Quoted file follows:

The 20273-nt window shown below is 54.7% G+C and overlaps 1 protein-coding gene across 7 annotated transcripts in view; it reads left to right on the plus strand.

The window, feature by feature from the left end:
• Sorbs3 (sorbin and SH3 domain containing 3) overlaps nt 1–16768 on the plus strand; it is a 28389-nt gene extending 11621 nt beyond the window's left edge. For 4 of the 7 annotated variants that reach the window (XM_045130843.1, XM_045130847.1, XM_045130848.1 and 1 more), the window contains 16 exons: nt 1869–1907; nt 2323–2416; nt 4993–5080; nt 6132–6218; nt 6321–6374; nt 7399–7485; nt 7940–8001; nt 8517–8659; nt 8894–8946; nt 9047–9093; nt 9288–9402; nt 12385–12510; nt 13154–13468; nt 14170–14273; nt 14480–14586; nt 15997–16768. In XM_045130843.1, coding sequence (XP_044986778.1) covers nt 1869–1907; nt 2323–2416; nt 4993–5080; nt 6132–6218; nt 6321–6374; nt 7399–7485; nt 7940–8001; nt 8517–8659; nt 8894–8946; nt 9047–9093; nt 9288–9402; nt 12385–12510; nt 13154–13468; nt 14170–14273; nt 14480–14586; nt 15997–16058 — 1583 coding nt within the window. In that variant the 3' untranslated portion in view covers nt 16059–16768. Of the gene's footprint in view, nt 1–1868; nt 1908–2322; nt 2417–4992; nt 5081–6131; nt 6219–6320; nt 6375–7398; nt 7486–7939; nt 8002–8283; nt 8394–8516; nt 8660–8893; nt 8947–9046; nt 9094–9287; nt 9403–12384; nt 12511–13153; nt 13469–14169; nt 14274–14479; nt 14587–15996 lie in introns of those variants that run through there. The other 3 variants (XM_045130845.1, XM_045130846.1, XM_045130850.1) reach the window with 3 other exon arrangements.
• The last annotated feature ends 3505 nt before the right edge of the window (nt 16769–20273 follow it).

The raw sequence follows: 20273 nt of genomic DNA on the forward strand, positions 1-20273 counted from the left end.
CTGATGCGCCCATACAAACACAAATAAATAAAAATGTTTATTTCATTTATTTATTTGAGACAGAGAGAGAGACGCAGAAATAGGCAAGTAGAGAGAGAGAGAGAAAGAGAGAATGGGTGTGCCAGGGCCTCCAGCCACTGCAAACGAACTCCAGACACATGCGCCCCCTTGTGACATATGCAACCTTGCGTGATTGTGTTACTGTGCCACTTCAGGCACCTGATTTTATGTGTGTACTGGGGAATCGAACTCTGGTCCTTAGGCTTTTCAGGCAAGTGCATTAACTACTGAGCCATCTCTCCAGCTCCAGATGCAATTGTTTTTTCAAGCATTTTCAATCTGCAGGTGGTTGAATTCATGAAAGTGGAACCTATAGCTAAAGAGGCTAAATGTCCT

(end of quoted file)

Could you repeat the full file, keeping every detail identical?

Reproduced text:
The 20273-nt window shown below is 54.7% G+C and overlaps 1 protein-coding gene across 7 annotated transcripts in view; it reads left to right on the plus strand.

The window, feature by feature from the left end:
• Sorbs3 (sorbin and SH3 domain containing 3) overlaps nt 1–16768 on the plus strand; it is a 28389-nt gene extending 11621 nt beyond the window's left edge. For 4 of the 7 annotated variants that reach the window (XM_045130843.1, XM_045130847.1, XM_045130848.1 and 1 more), the window contains 16 exons: nt 1869–1907; nt 2323–2416; nt 4993–5080; nt 6132–6218; nt 6321–6374; nt 7399–7485; nt 7940–8001; nt 8517–8659; nt 8894–8946; nt 9047–9093; nt 9288–9402; nt 12385–12510; nt 13154–13468; nt 14170–14273; nt 14480–14586; nt 15997–16768. In XM_045130843.1, coding sequence (XP_044986778.1) covers nt 1869–1907; nt 2323–2416; nt 4993–5080; nt 6132–6218; nt 6321–6374; nt 7399–7485; nt 7940–8001; nt 8517–8659; nt 8894–8946; nt 9047–9093; nt 9288–9402; nt 12385–12510; nt 13154–13468; nt 14170–14273; nt 14480–14586; nt 15997–16058 — 1583 coding nt within the window. In that variant the 3' untranslated portion in view covers nt 16059–16768. Of the gene's footprint in view, nt 1–1868; nt 1908–2322; nt 2417–4992; nt 5081–6131; nt 6219–6320; nt 6375–7398; nt 7486–7939; nt 8002–8283; nt 8394–8516; nt 8660–8893; nt 8947–9046; nt 9094–9287; nt 9403–12384; nt 12511–13153; nt 13469–14169; nt 14274–14479; nt 14587–15996 lie in introns of those variants that run through there. The other 3 variants (XM_045130845.1, XM_045130846.1, XM_045130850.1) reach the window with 3 other exon arrangements.
• The last annotated feature ends 3505 nt before the right edge of the window (nt 16769–20273 follow it).

The raw sequence follows: 20273 nt of genomic DNA on the forward strand, positions 1-20273 counted from the left end.
CTGATGCGCCCATACAAACACAAATAAATAAAAATGTTTATTTCATTTATTTATTTGAGACAGAGAGAGAGACGCAGAAATAGGCAAGTAGAGAGAGAGAGAGAAAGAGAGAATGGGTGTGCCAGGGCCTCCAGCCACTGCAAACGAACTCCAGACACATGCGCCCCCTTGTGACATATGCAACCTTGCGTGATTGTGTTACTGTGCCACTTCAGGCACCTGATTTTATGTGTGTACTGGGGAATCGAACTCTGGTCCTTAGGCTTTTCAGGCAAGTGCATTAACTACTGAGCCATCTCTCCAGCTCCAGATGCAATTGTTTTTTCAAGCATTTTCAATCTGCAGGTGGTTGAATTCATGAAAGTGGAACCTATAGCTAAAGAGGCTAAATGTCCT